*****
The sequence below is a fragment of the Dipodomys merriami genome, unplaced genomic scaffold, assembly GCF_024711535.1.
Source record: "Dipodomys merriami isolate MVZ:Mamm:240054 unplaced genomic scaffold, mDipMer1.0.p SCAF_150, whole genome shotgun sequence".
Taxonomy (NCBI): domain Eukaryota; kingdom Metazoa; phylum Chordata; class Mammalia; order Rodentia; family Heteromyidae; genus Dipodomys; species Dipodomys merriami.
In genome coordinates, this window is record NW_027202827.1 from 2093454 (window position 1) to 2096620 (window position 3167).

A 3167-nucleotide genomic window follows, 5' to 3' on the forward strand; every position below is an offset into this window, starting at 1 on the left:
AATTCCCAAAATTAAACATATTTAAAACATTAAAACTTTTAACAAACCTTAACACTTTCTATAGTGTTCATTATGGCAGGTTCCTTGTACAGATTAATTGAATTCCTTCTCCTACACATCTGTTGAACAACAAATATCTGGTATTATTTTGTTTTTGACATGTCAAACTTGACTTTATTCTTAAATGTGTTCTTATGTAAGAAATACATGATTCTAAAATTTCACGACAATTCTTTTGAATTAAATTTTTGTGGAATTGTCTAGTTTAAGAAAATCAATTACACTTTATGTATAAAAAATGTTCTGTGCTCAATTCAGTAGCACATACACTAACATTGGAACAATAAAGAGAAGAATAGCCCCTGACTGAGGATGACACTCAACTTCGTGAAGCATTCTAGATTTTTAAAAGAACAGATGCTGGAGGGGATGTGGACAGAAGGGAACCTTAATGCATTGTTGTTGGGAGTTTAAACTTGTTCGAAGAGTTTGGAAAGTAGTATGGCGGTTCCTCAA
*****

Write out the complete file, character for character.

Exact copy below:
The sequence below is a fragment of the Dipodomys merriami genome, unplaced genomic scaffold, assembly GCF_024711535.1.
Source record: "Dipodomys merriami isolate MVZ:Mamm:240054 unplaced genomic scaffold, mDipMer1.0.p SCAF_150, whole genome shotgun sequence".
Taxonomy (NCBI): domain Eukaryota; kingdom Metazoa; phylum Chordata; class Mammalia; order Rodentia; family Heteromyidae; genus Dipodomys; species Dipodomys merriami.
In genome coordinates, this window is record NW_027202827.1 from 2093454 (window position 1) to 2096620 (window position 3167).

A 3167-nucleotide genomic window follows, 5' to 3' on the forward strand; every position below is an offset into this window, starting at 1 on the left:
AATTCCCAAAATTAAACATATTTAAAACATTAAAACTTTTAACAAACCTTAACACTTTCTATAGTGTTCATTATGGCAGGTTCCTTGTACAGATTAATTGAATTCCTTCTCCTACACATCTGTTGAACAACAAATATCTGGTATTATTTTGTTTTTGACATGTCAAACTTGACTTTATTCTTAAATGTGTTCTTATGTAAGAAATACATGATTCTAAAATTTCACGACAATTCTTTTGAATTAAATTTTTGTGGAATTGTCTAGTTTAAGAAAATCAATTACACTTTATGTATAAAAAATGTTCTGTGCTCAATTCAGTAGCACATACACTAACATTGGAACAATAAAGAGAAGAATAGCCCCTGACTGAGGATGACACTCAACTTCGTGAAGCATTCTAGATTTTTAAAAGAACAGATGCTGGAGGGGATGTGGACAGAAGGGAACCTTAATGCATTGTTGTTGGGAGTTTAAACTTGTTCGAAGAGTTTGGAAAGTAGTATGGCGGTTCCTCAA